Integral Trouble

  • Thread starter jcain6
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  • #1
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While doing some quantum mechanics homework I came accross 3 integrals that are giving me trouble.


1) dx/(a^2+x^2)^2 from negative infinity to infinity

2) (x^2 dx)/(a^2+x^2)^2 from negative infinity to infinity

3) (sinkx)^2/x^2 from 0 to infinity

I would appreciate any help that anyone has to offer. #3 resembles the Dirichlet Integral (if we drop off the squares) and then it would be pi/2. All k's and a's are just constants.

Thanks,

jcain6
 

Answers and Replies

  • #2
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jcain6 said:
While doing some quantum mechanics homework I came accross 3 integrals that are giving me trouble.


1) dx/(a^2+x^2)^2 from negative infinity to infinity

2) (x^2 dx)/(a^2+x^2)^2 from negative infinity to infinity

3) (sinkx)^2/x^2 from 0 to infinity

I would appreciate any help that anyone has to offer. #3 resembles the Dirichlet Integral (if we drop off the squares) and then it would be pi/2. All k's and a's are just constants.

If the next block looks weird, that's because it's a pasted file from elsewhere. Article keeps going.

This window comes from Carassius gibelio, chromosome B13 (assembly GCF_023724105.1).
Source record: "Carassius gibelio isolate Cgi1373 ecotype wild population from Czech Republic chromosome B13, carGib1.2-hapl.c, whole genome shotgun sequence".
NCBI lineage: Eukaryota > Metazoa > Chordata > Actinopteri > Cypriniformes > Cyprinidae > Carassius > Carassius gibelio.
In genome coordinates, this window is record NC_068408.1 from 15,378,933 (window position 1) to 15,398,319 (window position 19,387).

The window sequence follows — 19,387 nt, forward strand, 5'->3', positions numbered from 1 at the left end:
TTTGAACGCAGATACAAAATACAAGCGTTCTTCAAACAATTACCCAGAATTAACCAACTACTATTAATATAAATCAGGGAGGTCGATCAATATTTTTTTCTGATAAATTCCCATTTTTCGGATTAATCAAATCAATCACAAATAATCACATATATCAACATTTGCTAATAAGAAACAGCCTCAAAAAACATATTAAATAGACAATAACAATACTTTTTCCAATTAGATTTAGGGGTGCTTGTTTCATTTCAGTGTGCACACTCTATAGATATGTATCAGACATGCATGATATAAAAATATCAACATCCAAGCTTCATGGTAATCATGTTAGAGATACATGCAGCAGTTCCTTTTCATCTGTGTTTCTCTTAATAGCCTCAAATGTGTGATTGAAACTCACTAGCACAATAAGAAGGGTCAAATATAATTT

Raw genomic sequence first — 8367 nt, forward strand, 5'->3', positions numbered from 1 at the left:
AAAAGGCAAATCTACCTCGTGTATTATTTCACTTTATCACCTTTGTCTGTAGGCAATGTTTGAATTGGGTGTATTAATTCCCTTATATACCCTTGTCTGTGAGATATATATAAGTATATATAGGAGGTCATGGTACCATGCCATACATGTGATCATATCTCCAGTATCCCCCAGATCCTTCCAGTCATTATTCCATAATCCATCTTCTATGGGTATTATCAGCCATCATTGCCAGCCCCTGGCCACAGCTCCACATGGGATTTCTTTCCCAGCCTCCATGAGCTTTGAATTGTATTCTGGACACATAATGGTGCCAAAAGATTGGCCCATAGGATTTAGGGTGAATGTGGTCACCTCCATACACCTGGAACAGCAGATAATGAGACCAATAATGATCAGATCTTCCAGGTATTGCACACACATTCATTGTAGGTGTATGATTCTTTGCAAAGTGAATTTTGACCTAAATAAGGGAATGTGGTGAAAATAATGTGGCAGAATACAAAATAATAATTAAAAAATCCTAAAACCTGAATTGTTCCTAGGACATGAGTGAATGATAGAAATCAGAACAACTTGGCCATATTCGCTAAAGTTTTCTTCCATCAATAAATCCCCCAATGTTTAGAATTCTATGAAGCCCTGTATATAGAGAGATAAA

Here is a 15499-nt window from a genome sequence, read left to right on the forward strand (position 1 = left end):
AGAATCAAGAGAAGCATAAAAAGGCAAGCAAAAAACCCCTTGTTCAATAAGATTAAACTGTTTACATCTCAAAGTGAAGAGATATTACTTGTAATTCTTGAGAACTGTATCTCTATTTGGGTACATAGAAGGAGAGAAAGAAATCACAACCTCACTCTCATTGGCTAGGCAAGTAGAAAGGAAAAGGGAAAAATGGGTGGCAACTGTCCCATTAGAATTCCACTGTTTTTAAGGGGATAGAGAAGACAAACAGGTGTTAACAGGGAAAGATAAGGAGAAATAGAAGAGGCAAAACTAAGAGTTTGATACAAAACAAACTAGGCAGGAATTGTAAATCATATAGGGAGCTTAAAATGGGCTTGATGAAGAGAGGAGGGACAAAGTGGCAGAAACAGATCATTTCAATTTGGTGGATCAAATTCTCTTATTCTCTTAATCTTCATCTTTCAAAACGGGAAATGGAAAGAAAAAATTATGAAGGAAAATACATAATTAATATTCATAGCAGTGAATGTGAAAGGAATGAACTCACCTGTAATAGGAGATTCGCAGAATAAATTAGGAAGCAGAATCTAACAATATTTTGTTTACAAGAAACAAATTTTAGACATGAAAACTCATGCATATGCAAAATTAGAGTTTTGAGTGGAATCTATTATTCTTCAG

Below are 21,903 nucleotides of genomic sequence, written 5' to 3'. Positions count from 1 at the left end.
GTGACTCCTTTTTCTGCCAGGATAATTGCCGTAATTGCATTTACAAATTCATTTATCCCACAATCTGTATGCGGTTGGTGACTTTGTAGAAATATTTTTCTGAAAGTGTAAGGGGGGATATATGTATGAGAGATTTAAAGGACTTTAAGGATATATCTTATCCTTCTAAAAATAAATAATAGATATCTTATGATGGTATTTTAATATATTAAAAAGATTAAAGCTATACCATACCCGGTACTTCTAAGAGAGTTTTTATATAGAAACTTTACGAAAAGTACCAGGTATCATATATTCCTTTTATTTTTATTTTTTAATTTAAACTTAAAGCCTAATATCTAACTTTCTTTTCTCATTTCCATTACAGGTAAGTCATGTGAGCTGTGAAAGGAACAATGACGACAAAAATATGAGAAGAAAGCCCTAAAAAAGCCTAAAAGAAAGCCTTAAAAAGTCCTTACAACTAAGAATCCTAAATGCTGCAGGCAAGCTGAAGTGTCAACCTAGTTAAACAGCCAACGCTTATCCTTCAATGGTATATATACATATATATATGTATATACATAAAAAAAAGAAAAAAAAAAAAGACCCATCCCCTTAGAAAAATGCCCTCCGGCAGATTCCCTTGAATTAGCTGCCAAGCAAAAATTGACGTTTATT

Thanks,

jcain6
For the first one, try [itex]x=a\tan{\theta}[/itex]. That will be really messy though, there must be a better way...
 
  • #3
lurflurf
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For (2) use "integration by parts"
[tex]\int_a^b u \ dv=uv|_a^b-\int_a^b v \ du[/tex]
chose u=x dv=x/(x^2+a^2)^2
for (1) note
a^2(1)+(2)=pi/a
for (1) and (2) I assume a>0
for (3)
differentiate w/ respect k to obtain a Dirichlet Integral
note (3)=0 if k=0 then integrate w/respect k to find (3)
 
Last edited:
  • #4
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I suggest you try to use some complex analysis. It seemed to work for me, on the first one anyway.
 
  • #5
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Spinny said:
I suggest you try to use some complex analysis. It seemed to work for me, on the first one anyway.
I'm curious. How did you do this?
 
  • #6
lurflurf
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apmcavoy said:
I'm curious. How did you do this?
Residue Theorem
[tex]\oint_C f(z) \ dz=2\pi i\sum res(f(z))_{z=a}[/tex]
In words the Integral of a function around a closed contour equals the sum of the residues of the sigularities of the function times 2pi*i. For (1) and (2) the functions themselves with a contour of a large semicircle in the upper half plan works fine. The sine one is a bit tricker use f(z)=1-exp(2kiz) and a contour of semicircle in upperhalf plane with indentation at origin. There is however no need to use the residue theorem as I above noted the easy way to do them.
 

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